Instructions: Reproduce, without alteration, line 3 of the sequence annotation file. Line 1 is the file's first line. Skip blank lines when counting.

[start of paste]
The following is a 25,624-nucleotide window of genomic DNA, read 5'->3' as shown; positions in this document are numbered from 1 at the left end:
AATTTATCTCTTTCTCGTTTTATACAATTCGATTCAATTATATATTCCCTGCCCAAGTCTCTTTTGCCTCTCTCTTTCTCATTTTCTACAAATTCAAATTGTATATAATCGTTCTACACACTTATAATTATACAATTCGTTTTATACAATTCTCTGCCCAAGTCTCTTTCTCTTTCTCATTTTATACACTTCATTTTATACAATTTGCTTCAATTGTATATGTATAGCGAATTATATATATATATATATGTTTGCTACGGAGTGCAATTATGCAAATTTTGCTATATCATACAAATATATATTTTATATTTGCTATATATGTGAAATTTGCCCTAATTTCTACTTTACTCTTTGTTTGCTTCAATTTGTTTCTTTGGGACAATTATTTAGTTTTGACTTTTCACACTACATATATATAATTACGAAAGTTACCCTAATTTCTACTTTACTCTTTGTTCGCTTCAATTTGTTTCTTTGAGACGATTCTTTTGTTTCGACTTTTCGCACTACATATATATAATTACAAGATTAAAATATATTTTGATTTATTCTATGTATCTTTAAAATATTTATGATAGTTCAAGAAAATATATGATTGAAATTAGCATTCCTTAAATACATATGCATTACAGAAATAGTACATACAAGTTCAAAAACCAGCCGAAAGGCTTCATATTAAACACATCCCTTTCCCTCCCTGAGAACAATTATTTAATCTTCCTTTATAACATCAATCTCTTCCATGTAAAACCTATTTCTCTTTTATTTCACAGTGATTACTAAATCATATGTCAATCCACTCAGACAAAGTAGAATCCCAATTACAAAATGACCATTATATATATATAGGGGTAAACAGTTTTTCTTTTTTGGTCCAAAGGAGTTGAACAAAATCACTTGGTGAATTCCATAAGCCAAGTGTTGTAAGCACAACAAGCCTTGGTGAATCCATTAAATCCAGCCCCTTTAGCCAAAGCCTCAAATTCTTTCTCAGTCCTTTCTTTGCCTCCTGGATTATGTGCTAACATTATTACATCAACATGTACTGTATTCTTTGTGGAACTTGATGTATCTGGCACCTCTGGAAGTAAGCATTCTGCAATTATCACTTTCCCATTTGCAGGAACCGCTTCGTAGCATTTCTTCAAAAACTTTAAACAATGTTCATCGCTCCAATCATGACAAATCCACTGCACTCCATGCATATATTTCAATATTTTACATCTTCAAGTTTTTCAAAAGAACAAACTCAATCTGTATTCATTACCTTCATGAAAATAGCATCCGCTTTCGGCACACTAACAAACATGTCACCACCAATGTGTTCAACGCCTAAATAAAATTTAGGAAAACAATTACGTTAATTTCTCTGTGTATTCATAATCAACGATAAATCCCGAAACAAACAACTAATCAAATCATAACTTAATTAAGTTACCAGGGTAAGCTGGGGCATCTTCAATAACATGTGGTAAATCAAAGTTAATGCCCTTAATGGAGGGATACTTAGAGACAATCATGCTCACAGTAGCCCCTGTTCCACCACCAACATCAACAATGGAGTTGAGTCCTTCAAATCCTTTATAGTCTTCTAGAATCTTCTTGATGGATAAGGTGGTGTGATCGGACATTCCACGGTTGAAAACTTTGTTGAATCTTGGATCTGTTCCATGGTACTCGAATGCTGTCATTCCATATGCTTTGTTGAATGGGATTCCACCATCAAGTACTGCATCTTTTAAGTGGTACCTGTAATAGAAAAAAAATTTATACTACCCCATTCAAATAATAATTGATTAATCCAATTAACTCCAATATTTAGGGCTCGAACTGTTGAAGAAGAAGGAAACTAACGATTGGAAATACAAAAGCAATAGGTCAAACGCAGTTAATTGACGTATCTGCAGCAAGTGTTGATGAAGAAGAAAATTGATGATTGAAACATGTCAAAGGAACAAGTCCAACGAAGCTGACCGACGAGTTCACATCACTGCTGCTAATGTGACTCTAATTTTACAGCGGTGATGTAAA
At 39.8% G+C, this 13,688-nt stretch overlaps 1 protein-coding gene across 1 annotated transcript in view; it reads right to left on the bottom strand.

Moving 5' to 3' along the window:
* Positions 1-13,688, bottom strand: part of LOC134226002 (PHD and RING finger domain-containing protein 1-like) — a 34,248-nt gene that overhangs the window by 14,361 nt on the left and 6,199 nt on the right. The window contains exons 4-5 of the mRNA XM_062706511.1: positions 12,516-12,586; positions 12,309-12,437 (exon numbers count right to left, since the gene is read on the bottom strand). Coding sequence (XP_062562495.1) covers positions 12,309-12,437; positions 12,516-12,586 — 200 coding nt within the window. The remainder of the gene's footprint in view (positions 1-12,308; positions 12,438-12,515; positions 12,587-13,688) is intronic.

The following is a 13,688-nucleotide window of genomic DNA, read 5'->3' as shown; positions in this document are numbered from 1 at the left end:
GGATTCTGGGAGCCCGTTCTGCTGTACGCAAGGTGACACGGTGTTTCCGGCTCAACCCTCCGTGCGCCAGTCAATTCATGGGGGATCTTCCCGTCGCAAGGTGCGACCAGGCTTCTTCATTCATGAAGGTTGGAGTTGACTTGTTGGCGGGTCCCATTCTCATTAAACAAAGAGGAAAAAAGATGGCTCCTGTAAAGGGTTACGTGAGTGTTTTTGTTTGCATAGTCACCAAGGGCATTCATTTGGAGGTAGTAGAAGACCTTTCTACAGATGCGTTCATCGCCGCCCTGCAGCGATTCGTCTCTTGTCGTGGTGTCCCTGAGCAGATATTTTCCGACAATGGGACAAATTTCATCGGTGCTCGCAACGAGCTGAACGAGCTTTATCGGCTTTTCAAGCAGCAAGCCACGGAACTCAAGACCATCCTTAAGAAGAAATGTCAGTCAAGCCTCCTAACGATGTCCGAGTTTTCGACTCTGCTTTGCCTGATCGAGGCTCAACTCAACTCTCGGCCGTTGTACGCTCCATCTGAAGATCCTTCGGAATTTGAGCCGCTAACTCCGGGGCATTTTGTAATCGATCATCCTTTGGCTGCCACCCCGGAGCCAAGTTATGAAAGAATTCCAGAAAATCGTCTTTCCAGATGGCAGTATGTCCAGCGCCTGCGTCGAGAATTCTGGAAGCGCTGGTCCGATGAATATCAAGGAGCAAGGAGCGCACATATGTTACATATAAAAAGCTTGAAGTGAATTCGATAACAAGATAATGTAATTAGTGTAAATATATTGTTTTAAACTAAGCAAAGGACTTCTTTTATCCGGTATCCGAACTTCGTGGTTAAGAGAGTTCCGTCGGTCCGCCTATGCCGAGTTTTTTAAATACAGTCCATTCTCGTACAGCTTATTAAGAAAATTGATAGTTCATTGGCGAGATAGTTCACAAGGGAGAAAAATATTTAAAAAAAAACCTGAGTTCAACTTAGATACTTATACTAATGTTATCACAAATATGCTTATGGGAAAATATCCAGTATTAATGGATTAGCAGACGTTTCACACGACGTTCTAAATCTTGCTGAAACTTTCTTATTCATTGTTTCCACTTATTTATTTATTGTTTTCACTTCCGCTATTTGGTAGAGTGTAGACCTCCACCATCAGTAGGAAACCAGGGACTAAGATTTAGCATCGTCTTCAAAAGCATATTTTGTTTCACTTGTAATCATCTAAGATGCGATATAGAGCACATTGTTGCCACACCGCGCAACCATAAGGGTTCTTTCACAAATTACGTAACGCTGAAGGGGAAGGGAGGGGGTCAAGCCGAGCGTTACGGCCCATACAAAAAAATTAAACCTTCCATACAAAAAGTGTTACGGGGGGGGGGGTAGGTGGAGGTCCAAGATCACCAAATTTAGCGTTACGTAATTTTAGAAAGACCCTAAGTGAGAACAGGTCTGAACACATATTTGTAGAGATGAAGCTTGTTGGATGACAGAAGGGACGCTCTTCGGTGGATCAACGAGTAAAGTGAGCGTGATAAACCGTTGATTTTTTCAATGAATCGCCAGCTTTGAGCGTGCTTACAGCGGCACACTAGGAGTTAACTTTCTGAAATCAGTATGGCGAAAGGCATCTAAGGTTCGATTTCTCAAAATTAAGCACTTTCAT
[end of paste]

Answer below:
At 39.8% G+C, this 13,688-nt stretch overlaps 1 protein-coding gene across 1 annotated transcript in view; it reads right to left on the bottom strand.